A study by the BC Centre for Excellence in HIV/AIDS (BC-CfE), in partnership with the US Centers for Disease Control and Prevention (US CDC), found the peak growth of the hepatitis C virus (HCV) epidemic in North America among individuals born between 1945 and 1964 (baby boomers) occurred when they were young children. The findings suggest the HCV that spread among baby boomers was not associated with risky behavior, such as injection drug use experimentation, high-risk sexual practices, or unsafe tattooing, but rather reuse of needles and syringes in health care settings before disposables became the uniform standard of practice.
The study revises estimates of the exponential growth phase of the North American HCV genotype 1a epidemic, the region’s most dominant form of HCV, by 15 years previous. The oldest members of the baby boomer cohort were roughly 5 years old at the peak of the epidemic in 1950.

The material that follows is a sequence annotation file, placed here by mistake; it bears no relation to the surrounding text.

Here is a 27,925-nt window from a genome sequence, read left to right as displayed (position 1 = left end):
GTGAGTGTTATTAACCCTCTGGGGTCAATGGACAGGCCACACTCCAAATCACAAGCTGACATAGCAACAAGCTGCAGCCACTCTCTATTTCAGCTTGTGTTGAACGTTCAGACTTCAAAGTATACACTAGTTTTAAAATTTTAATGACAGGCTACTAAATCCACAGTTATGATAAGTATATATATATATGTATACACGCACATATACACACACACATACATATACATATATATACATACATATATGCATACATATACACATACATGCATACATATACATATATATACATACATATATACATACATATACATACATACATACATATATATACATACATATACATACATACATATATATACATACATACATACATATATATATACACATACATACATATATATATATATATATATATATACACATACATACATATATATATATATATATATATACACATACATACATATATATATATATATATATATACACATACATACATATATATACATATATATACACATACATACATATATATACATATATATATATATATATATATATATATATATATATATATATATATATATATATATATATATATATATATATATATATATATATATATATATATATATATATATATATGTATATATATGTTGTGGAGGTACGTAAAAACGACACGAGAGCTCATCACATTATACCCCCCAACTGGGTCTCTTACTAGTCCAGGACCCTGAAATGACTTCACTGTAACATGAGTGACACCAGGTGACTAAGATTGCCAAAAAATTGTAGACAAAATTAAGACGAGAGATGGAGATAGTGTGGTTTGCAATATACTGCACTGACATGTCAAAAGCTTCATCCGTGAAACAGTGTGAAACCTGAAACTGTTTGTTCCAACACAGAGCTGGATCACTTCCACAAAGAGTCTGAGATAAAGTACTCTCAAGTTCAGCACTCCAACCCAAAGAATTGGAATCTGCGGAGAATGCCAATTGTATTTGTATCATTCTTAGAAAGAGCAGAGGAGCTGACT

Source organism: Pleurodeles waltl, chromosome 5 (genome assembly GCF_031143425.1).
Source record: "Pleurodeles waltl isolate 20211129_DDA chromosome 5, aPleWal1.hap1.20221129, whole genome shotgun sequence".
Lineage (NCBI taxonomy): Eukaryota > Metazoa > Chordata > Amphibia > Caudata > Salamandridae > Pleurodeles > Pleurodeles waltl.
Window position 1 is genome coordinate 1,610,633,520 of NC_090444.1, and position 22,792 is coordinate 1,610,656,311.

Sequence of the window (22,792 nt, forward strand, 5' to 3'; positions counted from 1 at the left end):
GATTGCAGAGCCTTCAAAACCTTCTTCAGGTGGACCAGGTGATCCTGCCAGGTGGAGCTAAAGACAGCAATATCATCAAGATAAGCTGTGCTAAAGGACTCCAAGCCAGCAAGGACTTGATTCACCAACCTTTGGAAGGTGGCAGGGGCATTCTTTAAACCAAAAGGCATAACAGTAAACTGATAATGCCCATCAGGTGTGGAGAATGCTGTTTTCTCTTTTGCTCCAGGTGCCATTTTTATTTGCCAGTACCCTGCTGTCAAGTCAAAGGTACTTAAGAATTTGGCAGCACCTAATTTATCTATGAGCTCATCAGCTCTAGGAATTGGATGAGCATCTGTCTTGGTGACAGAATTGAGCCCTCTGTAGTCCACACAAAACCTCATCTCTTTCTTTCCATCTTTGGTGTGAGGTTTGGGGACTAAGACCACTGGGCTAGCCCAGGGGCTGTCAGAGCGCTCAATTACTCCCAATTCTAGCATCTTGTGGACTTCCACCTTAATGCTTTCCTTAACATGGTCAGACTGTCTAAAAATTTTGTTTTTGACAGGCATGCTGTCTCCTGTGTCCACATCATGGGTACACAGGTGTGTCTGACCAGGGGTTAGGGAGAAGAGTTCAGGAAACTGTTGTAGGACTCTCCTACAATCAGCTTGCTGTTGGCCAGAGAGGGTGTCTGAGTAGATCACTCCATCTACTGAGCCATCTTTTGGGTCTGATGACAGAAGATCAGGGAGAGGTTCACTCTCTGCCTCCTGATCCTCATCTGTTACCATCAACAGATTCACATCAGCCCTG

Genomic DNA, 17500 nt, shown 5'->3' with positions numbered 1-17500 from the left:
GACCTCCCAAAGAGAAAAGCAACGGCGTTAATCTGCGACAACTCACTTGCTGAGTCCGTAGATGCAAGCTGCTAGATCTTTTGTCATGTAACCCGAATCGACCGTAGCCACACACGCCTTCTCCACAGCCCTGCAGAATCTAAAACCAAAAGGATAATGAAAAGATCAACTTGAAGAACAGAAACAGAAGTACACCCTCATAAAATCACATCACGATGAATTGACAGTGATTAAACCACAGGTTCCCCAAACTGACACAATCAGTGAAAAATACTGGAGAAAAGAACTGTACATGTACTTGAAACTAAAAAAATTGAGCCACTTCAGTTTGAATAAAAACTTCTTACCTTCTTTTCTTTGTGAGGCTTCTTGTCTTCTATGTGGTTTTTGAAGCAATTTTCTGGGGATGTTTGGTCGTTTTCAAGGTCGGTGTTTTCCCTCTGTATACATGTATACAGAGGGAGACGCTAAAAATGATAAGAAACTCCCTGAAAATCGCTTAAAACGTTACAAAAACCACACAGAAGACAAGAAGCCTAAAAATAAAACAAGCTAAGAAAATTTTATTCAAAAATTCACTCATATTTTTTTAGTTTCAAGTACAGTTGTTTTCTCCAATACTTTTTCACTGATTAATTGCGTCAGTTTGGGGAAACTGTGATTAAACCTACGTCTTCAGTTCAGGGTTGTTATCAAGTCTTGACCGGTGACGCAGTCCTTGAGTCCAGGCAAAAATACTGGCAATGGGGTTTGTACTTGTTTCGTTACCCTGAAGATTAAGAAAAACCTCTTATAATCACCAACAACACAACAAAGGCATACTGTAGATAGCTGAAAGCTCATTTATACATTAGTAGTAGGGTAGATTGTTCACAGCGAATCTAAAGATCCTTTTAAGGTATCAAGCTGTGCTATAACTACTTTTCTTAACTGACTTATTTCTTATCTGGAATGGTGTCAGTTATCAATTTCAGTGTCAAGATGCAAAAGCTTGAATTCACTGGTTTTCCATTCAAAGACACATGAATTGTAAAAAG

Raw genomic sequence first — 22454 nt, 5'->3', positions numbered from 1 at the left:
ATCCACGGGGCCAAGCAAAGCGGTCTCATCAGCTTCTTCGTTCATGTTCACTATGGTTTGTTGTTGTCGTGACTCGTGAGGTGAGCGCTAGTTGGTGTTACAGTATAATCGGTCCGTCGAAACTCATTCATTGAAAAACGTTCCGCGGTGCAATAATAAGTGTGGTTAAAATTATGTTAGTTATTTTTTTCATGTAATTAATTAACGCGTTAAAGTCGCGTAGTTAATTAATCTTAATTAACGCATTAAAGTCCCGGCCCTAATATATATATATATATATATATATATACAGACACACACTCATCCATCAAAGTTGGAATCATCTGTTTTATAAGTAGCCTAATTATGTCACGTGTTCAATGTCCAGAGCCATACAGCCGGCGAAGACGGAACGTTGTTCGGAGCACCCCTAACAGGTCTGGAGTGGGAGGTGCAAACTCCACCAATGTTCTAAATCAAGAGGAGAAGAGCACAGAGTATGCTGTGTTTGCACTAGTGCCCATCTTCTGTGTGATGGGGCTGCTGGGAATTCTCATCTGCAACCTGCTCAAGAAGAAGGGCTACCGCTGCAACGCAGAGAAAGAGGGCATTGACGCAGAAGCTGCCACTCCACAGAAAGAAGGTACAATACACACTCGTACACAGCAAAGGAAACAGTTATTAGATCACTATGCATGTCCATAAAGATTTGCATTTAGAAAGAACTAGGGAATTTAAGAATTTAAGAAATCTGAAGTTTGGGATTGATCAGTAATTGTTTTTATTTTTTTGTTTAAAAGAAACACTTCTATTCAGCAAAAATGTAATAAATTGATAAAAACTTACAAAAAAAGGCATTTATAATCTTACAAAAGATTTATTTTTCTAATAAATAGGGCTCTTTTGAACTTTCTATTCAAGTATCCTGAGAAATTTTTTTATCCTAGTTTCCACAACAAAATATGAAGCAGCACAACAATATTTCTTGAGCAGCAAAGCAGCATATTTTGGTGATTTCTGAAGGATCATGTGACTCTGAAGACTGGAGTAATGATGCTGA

The peak exponential growth of HCV corresponds to an overall increase in medical procedures following the Second World War. A plateau in the spread of HCV was observed between 1960 and 1990, consistent with the hypothesis that changes in injection technology were a driving factor.
Dr Julio Montaner, director of the BC-CfE, identifies that the results of the study strongly support routine HCV screening for all people born between 1945 and 1964, in line with recent US CDC recommendations, and that any baby boomer could be living with HCV even in the absence of symptoms or any history of high-risk behaviors and should be encouraged to proactively seek HCV testing.
The study is published in The Lancet Infectious Diseases and is available at www.thelancet.com/journals/laninf/article/PIIS1473-3099%2816%2900124-9/abstract.
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